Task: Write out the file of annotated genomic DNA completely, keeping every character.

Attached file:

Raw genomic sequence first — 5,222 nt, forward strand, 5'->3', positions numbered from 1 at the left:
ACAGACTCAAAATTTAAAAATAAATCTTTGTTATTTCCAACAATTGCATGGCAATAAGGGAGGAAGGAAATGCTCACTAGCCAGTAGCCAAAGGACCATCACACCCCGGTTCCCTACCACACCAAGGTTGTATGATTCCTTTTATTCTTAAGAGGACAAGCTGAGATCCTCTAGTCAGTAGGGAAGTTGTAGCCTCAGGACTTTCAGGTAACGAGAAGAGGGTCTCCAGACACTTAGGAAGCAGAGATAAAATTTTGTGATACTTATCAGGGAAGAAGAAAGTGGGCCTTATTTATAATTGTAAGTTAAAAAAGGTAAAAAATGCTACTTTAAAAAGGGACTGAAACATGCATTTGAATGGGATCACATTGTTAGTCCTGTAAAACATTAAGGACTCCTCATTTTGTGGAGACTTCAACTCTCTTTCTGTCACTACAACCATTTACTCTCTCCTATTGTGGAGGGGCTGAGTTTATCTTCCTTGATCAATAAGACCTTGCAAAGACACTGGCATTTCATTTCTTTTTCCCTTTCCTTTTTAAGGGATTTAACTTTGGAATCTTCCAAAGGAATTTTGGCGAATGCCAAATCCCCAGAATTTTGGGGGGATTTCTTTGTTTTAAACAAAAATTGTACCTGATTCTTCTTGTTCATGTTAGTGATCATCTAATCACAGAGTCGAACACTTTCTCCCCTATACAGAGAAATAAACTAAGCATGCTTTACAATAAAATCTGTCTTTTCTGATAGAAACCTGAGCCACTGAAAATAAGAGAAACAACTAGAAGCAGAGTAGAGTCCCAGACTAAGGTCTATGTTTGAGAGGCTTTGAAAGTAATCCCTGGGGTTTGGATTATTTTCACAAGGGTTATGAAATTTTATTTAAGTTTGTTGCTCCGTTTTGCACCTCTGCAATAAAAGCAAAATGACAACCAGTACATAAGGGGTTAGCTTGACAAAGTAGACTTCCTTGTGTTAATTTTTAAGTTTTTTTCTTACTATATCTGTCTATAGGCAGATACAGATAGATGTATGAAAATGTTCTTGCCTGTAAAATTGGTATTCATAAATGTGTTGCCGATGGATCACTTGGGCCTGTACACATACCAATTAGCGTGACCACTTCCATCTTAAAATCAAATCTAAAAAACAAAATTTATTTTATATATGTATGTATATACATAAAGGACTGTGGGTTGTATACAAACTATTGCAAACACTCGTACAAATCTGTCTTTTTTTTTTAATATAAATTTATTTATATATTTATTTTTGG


Raw genomic sequence first — 5,222 nt, forward strand, 5'->3', positions numbered from 1 at the left:
ACAGACTCAAAATTTAAAAATAAATCTTTGTTATTTCCAACAATTGCATGGCAATAAGGGAGGAAGGAAATGCTCACTAGCCAGTAGCCAAAGGACCATCACACCCCGGTTCCCTACCACACCAAGGTTGTATGATTCCTTTTATTCTTAAGAGGACAAGCTGAGATCCTCTAGTCAGTAGGGAAGTTGTAGCCTCAGGACTTTCAGGTAACGAGAAGAGGGTCTCCAGACACTTAGGAAGCAGAGATAAAATTTTGTGATACTTATCAGGGAAGAAGAAAGTGGGCCTTATTTATAATTGTAAGTTAAAAAAGGTAAAAAATGCTACTTTAAAAAGGGACTGAAACATGCATTTGAATGGGATCACATTGTTAGTCCTGTAAAACATTAAGGACTCCTCATTTTGTGGAGACTTCAACTCTCTTTCTGTCACTACAACCATTTACTCTCTCCTATTGTGGAGGGGCTGAGTTTATCTTCCTTGATCAATAAGACCTTGCAAAGACACTGGCATTTCATTTCTTTTTCCCTTTCCTTTTTAAGGGATTTAACTTTGGAATCTTCCAAAGGAATTTTGGCGAATGCCAAATCCCCAGAATTTTGGGGGGATTTCTTTGTTTTAAACAAAAATTGTACCTGATTCTTCTTGTTCATGTTAGTGATCATCTAATCACAGAGTCGAACACTTTCTCCCCTATACAGAGAAATAAACTAAGCATGCTTTACAATAAAATCTGTCTTTTCTGATAGAAACCTGAGCCACTGAAAATAAGAGAAACAACTAGAAGCAGAGTAGAGTCCCAGACTAAGGTCTATGTTTGAGAGGCTTTGAAAGTAATCCCTGGGGTTTGGATTATTTTCACAAGGGTTATGAAATTTTATTTAAGTTTGTTGCTCCGTTTTGCACCTCTGCAATAAAAGCAAAATGACAACCAGTACATAAGGGGTTAGCTTGACAAAGTAGACTTCCTTGTGTTAATTTTTAAGTTTTTTTCTTACTATATCTGTCTATAGGCAGATACAGATAGATGTATGAAAATGTTCTTGCCTGTAAAATTGGTATTCATAAATGTGTTGCCGATGGATCACTTGGGCCTGTACACATACCAATTAGCGTGACCACTTCCATCTTAAAATCAAATCTAAAAAACAAAATTTATTTTATATATGTATGTATATACATAAAGGACTGTGGGTTGTATACAAACTATTGCAAACACTCGTACAAATCTGTCTTTTTTTTTTAATATAAATTTATTTATATATTTATTTTTGG